For some people, coffee can be a great way to help move the bowels. But it's important to remember that good gut health requires more than just coffee. A balanced diet with plenty of fiber, regular exercise, and drinking enough fluids every day are all essential for staying regular. If you find that coffee helps you defecate, you can certainly enjoy it with a cup.
But is coffee a diuretic or a laxative? The answer is both. Regular coffee contains caffeine, which is a diuretic. For people who feel the urge to have a bowel movement after drinking coffee, it also acts as a mild laxative. If it works for you, it may be healthy to drink coffee as a laxative, according to Dr.
Deutsch. Consuming up to 400 milligrams of caffeine a day is generally considered safe without any adverse effects, which is approximately the amount in four cups of coffee. However, sustained consumption of higher doses can lead to caffeine dependence. Dr.
Farhadi recommends considering your timely coffee poops as a good thing. And honestly, having a regular defecation schedule sounds like enough reason to have another cup. Dr. Martindale also suggests coffee, along with other dietary changes, when advising patients with chronic constipation. Interestingly, decaffeinated coffee can also stimulate bowel movements - not just regular coffee containing caffeine.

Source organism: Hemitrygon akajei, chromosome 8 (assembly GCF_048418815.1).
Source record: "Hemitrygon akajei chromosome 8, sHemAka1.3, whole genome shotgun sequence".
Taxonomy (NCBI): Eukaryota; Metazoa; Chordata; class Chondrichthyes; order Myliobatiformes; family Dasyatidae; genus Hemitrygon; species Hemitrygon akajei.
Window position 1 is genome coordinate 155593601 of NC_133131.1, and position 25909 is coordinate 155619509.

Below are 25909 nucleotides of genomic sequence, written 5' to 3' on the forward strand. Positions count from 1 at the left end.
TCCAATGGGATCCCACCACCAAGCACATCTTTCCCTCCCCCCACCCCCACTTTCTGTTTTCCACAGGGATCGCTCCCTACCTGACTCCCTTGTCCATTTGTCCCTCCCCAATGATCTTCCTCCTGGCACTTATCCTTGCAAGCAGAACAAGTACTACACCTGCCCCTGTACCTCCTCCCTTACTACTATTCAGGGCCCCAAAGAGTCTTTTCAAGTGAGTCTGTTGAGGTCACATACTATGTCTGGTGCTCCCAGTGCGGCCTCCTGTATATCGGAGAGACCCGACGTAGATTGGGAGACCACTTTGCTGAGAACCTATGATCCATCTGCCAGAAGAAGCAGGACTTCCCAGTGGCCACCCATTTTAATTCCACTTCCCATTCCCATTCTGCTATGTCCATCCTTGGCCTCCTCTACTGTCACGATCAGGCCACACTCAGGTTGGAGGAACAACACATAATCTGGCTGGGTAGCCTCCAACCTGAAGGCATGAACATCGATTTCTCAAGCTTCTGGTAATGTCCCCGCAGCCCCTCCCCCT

Any coffee that causes more motility in the colon or rectum will make the reaction to coffee stronger. In addition, coffee contains colon-stimulating agents theophylline and xanthine that cause the colon to move faster than it would otherwise. While part of this can be attributed to caffeine's laxative effect, there are many other chemicals in coffee and scientists aren't quite sure which one is doing what. That's roughly the amount of caffeine in four cups of brewed coffee, 10 cans of cola, or two energy shots. But given the popularity of coffee, it's surprising that we know so little about how it affects the gastrointestinal tract, said Dr.
Farhadi. We know that coffee starts what is known as the gastrocolic reflex, which is when the stomach wakes up from coffee and starts to contract. Many people assume that coffee poops because it can contain a lot of caffeine, depending on how the coffee beans are roasted. IBS patients may not respond to coffee consumption, especially if they have IBS with a predominance of constipation. It is unclear why coffee can stimulate bowel movement, but the speed of this effect suggests that it is brain-mediated. Switching to low-acid coffee helps digestion in people prone to acid reflux by eliminating the main trigger.
Yes, both decaffeinated and caffeinated coffee will make you defecate - but the caffeine in coffee will help you defecate more.